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Three candidates challenge Flannigan in District 6 race

Tuesday, October 13, 2020 by Daniel Salazar

Council Member Jimmy Flannigan is facing three challengers – Jennifer Mushtaler, Mackenzie Kelly and Dee Harrison – to serve on Austin City Council’s District 6, which represents swaths of Northwest Austin.

Flannigan has represented District 6 since 2017, when he defeated Council Member Don Zimmerman in the 2016 election. Flannigan said he was elected by a district whose primary concerns were “traffic, traffic, traffic.”

“I’ve spent the first three years of my term focused on getting new projects in the district, focusing attention at a regional level to these challenges and getting stuff added into plans and funded – and we’ve done that,” Flannigan said in an interview, pointing at roadway improvements to U.S. Highway 183 and in the Four Points area.

Flannigan said he wasn’t necessarily supportive of Project Connect “from day one,” but he’s worked hard to ensure that the final proposal will enhance regional mobility, particularly with improvements to the Red Line serving District 6.

“The plan is great, and when is the last time in Austin transportation politics can you say that that’s true?” Flannigan asked. “It is a comprehensive multi-generational investment that will outlast the pandemic and is the type of service that is critical for our essential workers.”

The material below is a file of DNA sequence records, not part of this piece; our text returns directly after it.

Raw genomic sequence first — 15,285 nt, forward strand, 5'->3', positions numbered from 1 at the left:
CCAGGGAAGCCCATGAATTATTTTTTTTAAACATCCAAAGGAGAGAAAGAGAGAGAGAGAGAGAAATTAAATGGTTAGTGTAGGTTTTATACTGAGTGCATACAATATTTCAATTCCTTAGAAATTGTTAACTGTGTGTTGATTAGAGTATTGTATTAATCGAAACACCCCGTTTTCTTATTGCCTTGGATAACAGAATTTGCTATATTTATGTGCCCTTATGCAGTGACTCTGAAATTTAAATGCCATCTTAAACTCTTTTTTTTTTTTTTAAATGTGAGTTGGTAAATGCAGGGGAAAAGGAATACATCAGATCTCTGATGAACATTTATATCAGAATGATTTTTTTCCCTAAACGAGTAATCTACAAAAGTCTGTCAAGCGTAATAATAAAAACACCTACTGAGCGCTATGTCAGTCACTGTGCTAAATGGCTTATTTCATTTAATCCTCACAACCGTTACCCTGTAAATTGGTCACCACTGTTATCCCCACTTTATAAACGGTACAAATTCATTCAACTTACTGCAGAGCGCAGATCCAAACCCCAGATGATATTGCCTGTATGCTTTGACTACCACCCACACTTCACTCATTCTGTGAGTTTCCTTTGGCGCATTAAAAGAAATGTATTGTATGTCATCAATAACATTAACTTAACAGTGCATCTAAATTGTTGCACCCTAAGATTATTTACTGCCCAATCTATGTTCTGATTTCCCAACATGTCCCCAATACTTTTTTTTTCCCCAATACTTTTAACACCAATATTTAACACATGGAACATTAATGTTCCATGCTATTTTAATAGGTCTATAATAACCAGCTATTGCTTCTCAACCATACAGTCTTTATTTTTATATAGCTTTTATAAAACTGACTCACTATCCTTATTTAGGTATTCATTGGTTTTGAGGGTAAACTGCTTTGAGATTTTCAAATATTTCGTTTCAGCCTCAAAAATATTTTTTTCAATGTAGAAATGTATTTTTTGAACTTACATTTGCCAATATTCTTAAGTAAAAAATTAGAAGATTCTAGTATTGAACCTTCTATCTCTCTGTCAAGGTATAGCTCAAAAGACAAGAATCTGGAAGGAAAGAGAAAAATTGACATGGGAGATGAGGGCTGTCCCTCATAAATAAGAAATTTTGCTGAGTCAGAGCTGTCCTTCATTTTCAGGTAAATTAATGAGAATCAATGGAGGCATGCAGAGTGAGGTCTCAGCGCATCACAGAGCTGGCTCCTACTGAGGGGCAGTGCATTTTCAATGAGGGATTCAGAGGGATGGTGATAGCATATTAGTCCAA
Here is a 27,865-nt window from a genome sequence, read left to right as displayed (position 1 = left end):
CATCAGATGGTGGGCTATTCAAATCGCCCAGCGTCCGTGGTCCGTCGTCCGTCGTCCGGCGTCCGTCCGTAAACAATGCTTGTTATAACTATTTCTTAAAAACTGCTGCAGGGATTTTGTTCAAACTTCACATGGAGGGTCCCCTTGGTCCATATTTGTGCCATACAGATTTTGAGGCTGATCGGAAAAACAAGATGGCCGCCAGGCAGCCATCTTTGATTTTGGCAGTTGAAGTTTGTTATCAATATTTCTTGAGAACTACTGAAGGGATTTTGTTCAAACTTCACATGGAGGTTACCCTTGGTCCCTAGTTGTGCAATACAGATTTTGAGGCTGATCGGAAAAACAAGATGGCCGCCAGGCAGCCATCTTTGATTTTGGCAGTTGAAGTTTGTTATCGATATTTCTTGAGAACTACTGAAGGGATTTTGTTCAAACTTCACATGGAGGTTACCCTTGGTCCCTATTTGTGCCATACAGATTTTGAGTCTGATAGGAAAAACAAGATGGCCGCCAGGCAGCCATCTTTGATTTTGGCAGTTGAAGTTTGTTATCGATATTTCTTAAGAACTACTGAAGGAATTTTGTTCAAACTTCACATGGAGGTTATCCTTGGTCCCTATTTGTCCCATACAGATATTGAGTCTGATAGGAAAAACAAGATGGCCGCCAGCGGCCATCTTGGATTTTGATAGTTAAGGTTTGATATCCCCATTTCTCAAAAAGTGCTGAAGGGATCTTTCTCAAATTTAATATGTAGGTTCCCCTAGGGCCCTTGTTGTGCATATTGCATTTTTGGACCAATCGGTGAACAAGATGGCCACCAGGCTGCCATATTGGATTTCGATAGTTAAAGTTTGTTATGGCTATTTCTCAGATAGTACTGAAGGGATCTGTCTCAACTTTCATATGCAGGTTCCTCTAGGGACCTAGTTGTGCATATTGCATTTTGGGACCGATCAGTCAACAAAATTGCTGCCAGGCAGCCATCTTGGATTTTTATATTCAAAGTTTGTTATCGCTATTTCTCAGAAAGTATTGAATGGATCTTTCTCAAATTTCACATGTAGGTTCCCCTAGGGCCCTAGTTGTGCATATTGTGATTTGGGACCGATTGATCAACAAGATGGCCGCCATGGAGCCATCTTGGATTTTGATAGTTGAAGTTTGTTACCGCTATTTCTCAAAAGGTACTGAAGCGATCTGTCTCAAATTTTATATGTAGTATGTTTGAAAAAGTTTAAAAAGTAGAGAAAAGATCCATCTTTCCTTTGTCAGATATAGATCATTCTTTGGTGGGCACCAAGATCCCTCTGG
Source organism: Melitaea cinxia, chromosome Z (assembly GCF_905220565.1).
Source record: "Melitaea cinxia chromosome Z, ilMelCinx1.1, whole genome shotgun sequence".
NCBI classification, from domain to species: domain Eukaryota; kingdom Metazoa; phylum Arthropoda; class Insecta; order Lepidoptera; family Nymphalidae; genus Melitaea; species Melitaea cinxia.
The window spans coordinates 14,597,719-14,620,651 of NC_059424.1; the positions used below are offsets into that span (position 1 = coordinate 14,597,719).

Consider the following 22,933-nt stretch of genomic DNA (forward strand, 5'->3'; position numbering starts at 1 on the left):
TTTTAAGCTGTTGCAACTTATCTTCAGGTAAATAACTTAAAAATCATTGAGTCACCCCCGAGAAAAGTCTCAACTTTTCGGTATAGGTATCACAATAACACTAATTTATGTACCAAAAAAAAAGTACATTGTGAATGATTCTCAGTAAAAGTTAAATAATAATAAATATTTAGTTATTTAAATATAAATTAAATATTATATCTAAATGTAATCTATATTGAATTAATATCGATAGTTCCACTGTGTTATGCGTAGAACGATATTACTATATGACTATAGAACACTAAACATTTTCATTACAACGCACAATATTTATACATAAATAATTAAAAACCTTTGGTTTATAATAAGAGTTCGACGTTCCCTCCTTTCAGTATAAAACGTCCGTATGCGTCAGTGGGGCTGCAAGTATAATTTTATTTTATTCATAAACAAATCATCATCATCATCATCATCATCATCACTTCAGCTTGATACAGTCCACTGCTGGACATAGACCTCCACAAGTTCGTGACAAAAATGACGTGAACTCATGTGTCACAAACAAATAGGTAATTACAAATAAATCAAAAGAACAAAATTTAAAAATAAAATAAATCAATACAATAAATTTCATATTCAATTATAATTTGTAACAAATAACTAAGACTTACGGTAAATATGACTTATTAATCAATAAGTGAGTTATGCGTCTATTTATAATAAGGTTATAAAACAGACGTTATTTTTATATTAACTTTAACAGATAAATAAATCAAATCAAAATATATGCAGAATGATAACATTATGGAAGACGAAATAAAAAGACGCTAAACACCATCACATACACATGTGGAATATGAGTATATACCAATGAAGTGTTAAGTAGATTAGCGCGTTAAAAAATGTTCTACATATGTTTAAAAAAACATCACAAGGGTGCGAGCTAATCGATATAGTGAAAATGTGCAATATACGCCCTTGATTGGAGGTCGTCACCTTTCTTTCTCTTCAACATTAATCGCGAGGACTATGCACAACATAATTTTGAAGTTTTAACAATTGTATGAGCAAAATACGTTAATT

Flannigan also defended Council’s recent changes to the Austin Police Department budget, such as cutting some funds and diverting other functions away from the police. He pointed to a police budget that’s grown faster than the city’s population over the past decade.

“You have an unsustainable fiscal reality and that is the thing I am trying to solve for,” Flannigan said. “There are also elements of racial justice and systemic inequities that are also a part of this work, but the lens that I most frequently look through is one of fiscal responsibility.”

Jennifer Mushtaler is a practicing OB/GYN who has served on a regional Medicaid advisory committee for the last several years. She believes the public health crisis brought on by the Covid-19 pandemic demonstrates a need for “medical leadership.”

“No, I’m not happy with my incumbent. That’s been there. But that wasn’t enough to make me want to run,” Mushtaler said in an interview. “As I watched what was happening through Covid, I really began to feel that this is really tangible to my family (and) my neighbors.”

“Both the health and the economic welfare of our city is at risk,” she said. “I feel like I can help with that.”

Mushtaler said the pandemic could upend a lot of the city’s assumptions about housing and transit since widespread telecommuting is permanently “changing how people are working and living.”

She also said the “tone and tenor” of the city’s Land Development Code revision effort didn’t adequately consider community feedback.